@flavius, on Jan 13 2007, 09:40 AM, said in International Relations and Galactic Politics:
Systems of three states, which are quite common in sci-fi, are really quite unstable unless one state is overwhelmingly powerful or weak enough that the it is irrelevant. Otherwise, two would gang up on the remaining state and destroy it.
Actually, on reflection, I don't agree with this conclusion.
First of all, it doesn't follow directly from the (very reasonable) points listed above it. It may be that it is possible to conclude it from them, but you haven't demonstrated how.
Now, considered on its own merits, is it true that in a system of three states, two will always 'gang up on' and eliminate one? It's very hard to find examples in world history, because there is always an outside force which comes into play to stop there from being any 'pure' system of three (or any other number) of states.
One example that does spring to mind is that of the Balkan Wars (1912-13). In these, first of all an alliance of Bulgaria, Serbia, Greece and Montenegro defeated the Ottoman Empire, conquering Macedonia, Albania and Thrace. A Bulgarian army was even within sight of the walls of Constantinople. However, the allies then fell out. In essence, the Greeks and Serbs thought that Bulgaria had gained much more from the war than they had, felt threatened, and allied against Bulgaria. As Bulgaria suffered defeats, the Ottomans got involved again, reclaiming most of Thrace, and so did Romania. (The results of this war are the main reason why Bulgaria is such a small country today. Had things worked out a little differently, it could easily have much more extensive territory in what is today Macedonia, Turkey and Romania, and an Aegean coastline.)
What did not happen was that the allies 'destroyed' Bulgaria completely. In fact, as soon as Bulgaria was reduced to a state of weakness again, the temporary allies became far more worried about each other again. Of course, the next 'Balkan War' - in which Serbia, Greece and Romania would be on the opposite side from Bulgaria and the Ottomans - is better known as World War One …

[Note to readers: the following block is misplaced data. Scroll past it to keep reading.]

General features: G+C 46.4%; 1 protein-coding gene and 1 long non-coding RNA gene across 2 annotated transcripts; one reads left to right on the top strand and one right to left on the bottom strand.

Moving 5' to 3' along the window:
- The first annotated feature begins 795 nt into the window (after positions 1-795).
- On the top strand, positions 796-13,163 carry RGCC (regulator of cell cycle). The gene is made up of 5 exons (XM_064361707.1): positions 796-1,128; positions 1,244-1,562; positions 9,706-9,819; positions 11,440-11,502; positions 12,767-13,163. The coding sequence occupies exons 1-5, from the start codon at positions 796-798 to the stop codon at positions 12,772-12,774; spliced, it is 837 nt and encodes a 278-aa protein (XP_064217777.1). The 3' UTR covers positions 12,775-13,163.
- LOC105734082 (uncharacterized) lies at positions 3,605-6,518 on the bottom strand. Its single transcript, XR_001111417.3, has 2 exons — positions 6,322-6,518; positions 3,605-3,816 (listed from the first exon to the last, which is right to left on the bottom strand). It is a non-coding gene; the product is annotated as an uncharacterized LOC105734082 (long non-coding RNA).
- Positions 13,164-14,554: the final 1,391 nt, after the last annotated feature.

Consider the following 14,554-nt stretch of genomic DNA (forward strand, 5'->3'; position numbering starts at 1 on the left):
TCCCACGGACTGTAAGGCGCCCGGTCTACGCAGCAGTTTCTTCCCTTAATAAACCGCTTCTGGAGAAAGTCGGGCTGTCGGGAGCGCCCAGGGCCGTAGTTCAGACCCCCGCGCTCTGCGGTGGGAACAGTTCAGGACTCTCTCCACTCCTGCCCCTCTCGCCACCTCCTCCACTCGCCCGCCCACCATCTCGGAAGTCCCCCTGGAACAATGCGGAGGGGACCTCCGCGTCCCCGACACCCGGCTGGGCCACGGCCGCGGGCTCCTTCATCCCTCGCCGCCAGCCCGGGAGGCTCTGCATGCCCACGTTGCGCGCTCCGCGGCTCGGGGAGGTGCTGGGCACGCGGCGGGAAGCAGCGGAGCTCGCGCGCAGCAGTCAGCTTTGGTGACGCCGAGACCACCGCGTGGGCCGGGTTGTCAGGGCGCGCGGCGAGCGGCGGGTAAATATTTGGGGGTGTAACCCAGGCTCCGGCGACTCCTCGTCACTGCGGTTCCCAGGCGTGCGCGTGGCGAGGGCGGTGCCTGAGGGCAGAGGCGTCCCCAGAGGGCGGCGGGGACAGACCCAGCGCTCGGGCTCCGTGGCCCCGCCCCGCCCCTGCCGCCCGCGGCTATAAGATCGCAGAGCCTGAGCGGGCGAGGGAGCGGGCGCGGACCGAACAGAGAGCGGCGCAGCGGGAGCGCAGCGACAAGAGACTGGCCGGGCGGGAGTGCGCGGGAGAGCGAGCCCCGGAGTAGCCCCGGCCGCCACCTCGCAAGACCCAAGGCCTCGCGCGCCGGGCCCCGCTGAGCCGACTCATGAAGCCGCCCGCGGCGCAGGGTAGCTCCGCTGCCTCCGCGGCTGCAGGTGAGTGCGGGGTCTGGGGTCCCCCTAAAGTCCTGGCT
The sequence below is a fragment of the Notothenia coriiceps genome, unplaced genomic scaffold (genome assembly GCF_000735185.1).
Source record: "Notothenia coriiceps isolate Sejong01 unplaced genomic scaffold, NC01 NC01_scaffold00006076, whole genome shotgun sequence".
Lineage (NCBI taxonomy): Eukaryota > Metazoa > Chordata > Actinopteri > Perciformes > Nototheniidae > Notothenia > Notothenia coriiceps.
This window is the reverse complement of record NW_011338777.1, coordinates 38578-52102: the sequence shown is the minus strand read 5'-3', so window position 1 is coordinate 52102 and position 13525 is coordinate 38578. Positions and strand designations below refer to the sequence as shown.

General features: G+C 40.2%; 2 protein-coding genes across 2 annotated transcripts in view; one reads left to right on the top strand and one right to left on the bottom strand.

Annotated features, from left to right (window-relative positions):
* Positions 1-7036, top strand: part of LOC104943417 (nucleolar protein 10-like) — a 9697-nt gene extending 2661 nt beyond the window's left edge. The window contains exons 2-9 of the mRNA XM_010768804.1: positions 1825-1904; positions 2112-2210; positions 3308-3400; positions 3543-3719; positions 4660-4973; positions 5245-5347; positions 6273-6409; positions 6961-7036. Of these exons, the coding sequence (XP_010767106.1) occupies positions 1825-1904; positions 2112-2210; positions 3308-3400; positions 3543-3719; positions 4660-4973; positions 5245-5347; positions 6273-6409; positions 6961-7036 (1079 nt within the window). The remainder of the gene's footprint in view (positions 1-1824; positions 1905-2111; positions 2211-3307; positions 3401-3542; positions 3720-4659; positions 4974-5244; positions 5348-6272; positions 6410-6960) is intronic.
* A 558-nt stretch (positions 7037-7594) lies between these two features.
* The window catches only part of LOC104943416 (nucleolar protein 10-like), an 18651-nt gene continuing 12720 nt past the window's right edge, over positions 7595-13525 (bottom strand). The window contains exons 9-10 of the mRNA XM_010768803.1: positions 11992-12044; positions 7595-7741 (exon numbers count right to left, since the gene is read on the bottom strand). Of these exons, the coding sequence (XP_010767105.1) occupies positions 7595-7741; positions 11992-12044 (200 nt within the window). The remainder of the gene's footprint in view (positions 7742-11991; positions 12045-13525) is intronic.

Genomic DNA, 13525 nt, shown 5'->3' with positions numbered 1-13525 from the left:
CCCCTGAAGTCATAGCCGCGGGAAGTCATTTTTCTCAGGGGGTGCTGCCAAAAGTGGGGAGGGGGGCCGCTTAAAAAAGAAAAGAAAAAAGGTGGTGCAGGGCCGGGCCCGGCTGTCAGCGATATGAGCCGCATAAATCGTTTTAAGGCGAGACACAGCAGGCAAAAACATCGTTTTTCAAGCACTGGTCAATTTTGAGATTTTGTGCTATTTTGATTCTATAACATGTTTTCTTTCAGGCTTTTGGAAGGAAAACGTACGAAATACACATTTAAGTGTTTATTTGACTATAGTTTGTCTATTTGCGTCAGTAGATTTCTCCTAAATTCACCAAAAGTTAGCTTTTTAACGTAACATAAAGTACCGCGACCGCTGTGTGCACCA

So, that's one reason why - in a system of three states - two would not necessarily gang up on and destroy the third: as soon as the two states gain an advantageous position, they become more worried about one another than their defeated enemy.
Another reason is time. Over the course of history, wars have moved at quite different speeds. If the Balkan Wars had been fought with late- rather than early-20th century technology, in the First Balkan War Constantinople might have fallen to Bulgarian panzers before the Serbs or Greeks had the chance to stab them in the back. A scenario designer is free to speculate about just how quickly or slowly interstellar warfare might move.
Along with time comes money. It might be true that if two powers ganged up on the third they would win: but how long would it take, and how much would it cost? If the whole process takes decades - or centuries - then it is likely to be a series of wars rather than one continuous one. And every outbreak of peace between wars is an opportunity for the pattern of alliances to shift. Or for technological change to transform the whole dynamic of the war. (Or, for that matter, for domestic political change to alter things.)
Finally, the idea that a system of three states will always become a system of two states implies a view more broadly that the number of states in a system will always grow smaller: five to four, four to three, three to two, and the final two to battle it out till just one is left.
At the end of the 19th century, this view might have made a lot of sense. More and more parts of the world had fallen under the control of a fairly small number of powers (mostly European). Perhaps the clash of powers was just a giant game of conkers? However, by the present day this process has gone completely into reverse, such that it's hard to give it any credit: there are far more states in the world today than there were just twenty years ago. And the prospect in the future is only for more states, not fewer: for instance, the prospect of Scotland leaving the United Kingdom is in the news at the moment. Kurdistan, anyone? Catalunya?
The key area in which you're right, however, is that it is worth a designer thinking about this kind of question.
This post has been edited by pac : 13 January 2007 - 10:53 AM